Saturday, March 28, 2015

Are hospitals on the hot seat now, replacing pharma and insurers?

Whoa there now. Hospitals starting to be cast as the villains in the healthcare debate, after flying under the public radar  for so long as the bastions of fairness, and taking care of the communities and all who come to their doors? 

Maybe so.

In a Becker’s Hospital Review article on March 25, 2105 by Molly Gamble,  Hospitals: The new villains in the story of American healthcare? (What Slate has to say), posed some interesting thoughts based on a Slate article.


Predatory monopolies?


Bleeding us dry?

Just because its Slate doesn't means it’s not a growing public sentiment. Pharma has had its time in the penalty box.  So have the insurers. And in a society and culture that thrives on the sensational and taking pot shots at celebrates and companies, it’s not a surprise really. 

There is after all a growing public scrutiny of hospitals prices and profits by nationally respected publications like Time magazine. Then there is the ever growing list of preventable deaths in a hospital killing 160,000 people a year.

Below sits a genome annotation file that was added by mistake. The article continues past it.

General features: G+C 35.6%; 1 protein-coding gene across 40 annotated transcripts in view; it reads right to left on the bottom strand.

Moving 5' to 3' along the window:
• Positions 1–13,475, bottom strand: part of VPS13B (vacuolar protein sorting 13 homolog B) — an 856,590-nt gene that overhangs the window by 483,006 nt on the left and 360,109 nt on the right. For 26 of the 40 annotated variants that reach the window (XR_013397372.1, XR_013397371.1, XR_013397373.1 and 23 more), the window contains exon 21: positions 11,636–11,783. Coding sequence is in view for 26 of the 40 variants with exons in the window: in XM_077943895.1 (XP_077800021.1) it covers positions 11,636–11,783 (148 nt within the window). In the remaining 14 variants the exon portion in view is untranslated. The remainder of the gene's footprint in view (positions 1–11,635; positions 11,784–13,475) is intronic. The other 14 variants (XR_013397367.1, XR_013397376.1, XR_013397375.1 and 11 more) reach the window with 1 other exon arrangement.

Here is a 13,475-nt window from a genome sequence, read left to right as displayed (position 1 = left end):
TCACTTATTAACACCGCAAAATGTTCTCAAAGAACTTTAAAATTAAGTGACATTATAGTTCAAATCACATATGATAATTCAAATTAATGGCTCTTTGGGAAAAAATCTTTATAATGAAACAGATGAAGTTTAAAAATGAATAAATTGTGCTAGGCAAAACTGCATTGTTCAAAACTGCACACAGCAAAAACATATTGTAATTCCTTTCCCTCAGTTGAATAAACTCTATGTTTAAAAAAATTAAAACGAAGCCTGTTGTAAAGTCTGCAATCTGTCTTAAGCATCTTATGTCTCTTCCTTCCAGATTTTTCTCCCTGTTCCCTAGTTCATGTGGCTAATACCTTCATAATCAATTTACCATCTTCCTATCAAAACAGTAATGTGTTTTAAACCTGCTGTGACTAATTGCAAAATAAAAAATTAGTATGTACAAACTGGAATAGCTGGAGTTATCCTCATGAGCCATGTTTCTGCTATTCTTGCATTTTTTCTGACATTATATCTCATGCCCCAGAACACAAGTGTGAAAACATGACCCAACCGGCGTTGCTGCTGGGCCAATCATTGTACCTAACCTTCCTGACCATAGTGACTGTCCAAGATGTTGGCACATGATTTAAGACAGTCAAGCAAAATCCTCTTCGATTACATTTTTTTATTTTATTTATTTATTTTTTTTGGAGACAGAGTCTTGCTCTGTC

Name one place in the nation after a merger or hospital acquisition that decreased competition in a market, where the price and cost of healthcare actually went down, or duplicative clinical services and technology were eliminated?  I can’t either.

And with an election coming up in 2016, at the first sniff of a major public issue, the politicians will be falling over themselves to be cast as the reformer protecting “the little guy” from the big bad greedy hospitals.

It’s early in the game, but the signs of a growing and potentially lethal public relations nightmare are in the offing. And the AHA won’t be able to save the hospital in the local market or major urban areas from inquisitive reporters, consumers with a story to tell, big headlines or negative TV news coverage.

What to do? Dust off that PR campaign!

Sometimes it’s back to the future and some good old public relations work that should be in the marking.  Dust off those old PR and communications plans by investing and building relationships with reporters.  Become the price and outcomes transparent hospital. Do the market research to completely understand what the brand image and reputation of the hospital is in the market.  The time is now for the development and crisp tactical execution of a long term and sustainable public relations campaign.  

There are no guarantees that it will work, but if the hospital starts now and gets ahead of the potential PR nightmare, then the hospital may just have a chance.

Or, one can ignore the growing hospital as a villain noise, and then wonder why everyone is so angry.

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